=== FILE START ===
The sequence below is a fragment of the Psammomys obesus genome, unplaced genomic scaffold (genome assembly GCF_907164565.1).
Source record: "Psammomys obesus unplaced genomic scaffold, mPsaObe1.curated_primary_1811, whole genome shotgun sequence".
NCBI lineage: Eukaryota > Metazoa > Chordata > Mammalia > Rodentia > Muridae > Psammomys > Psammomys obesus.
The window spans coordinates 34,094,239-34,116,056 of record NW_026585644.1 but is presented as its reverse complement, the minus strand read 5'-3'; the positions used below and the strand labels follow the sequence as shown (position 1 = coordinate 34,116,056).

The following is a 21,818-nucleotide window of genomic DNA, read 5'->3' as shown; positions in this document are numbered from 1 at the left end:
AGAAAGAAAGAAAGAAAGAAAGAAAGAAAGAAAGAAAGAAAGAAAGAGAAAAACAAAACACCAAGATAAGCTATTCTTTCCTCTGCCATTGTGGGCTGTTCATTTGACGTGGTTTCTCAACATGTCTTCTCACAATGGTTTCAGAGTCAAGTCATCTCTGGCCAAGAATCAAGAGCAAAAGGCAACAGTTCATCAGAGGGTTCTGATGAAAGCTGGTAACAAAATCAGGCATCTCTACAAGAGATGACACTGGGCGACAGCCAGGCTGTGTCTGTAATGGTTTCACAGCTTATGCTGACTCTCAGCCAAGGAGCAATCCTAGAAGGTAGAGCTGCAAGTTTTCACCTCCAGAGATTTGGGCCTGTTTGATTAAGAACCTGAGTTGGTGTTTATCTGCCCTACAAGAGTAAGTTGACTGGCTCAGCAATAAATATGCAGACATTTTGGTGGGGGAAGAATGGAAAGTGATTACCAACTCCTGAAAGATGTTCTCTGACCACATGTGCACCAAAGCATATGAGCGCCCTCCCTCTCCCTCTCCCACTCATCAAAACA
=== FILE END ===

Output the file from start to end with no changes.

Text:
The sequence below is a fragment of the Psammomys obesus genome, unplaced genomic scaffold (genome assembly GCF_907164565.1).
Source record: "Psammomys obesus unplaced genomic scaffold, mPsaObe1.curated_primary_1811, whole genome shotgun sequence".
NCBI lineage: Eukaryota > Metazoa > Chordata > Mammalia > Rodentia > Muridae > Psammomys > Psammomys obesus.
The window spans coordinates 34,094,239-34,116,056 of record NW_026585644.1 but is presented as its reverse complement, the minus strand read 5'-3'; the positions used below and the strand labels follow the sequence as shown (position 1 = coordinate 34,116,056).

The following is a 21,818-nucleotide window of genomic DNA, read 5'->3' as shown; positions in this document are numbered from 1 at the left end:
AGAAAGAAAGAAAGAAAGAAAGAAAGAAAGAAAGAAAGAAAGAAAGAGAAAAACAAAACACCAAGATAAGCTATTCTTTCCTCTGCCATTGTGGGCTGTTCATTTGACGTGGTTTCTCAACATGTCTTCTCACAATGGTTTCAGAGTCAAGTCATCTCTGGCCAAGAATCAAGAGCAAAAGGCAACAGTTCATCAGAGGGTTCTGATGAAAGCTGGTAACAAAATCAGGCATCTCTACAAGAGATGACACTGGGCGACAGCCAGGCTGTGTCTGTAATGGTTTCACAGCTTATGCTGACTCTCAGCCAAGGAGCAATCCTAGAAGGTAGAGCTGCAAGTTTTCACCTCCAGAGATTTGGGCCTGTTTGATTAAGAACCTGAGTTGGTGTTTATCTGCCCTACAAGAGTAAGTTGACTGGCTCAGCAATAAATATGCAGACATTTTGGTGGGGGAAGAATGGAAAGTGATTACCAACTCCTGAAAGATGTTCTCTGACCACATGTGCACCAAAGCATATGAGCGCCCTCCCTCTCCCTCTCCCACTCATCAAAACA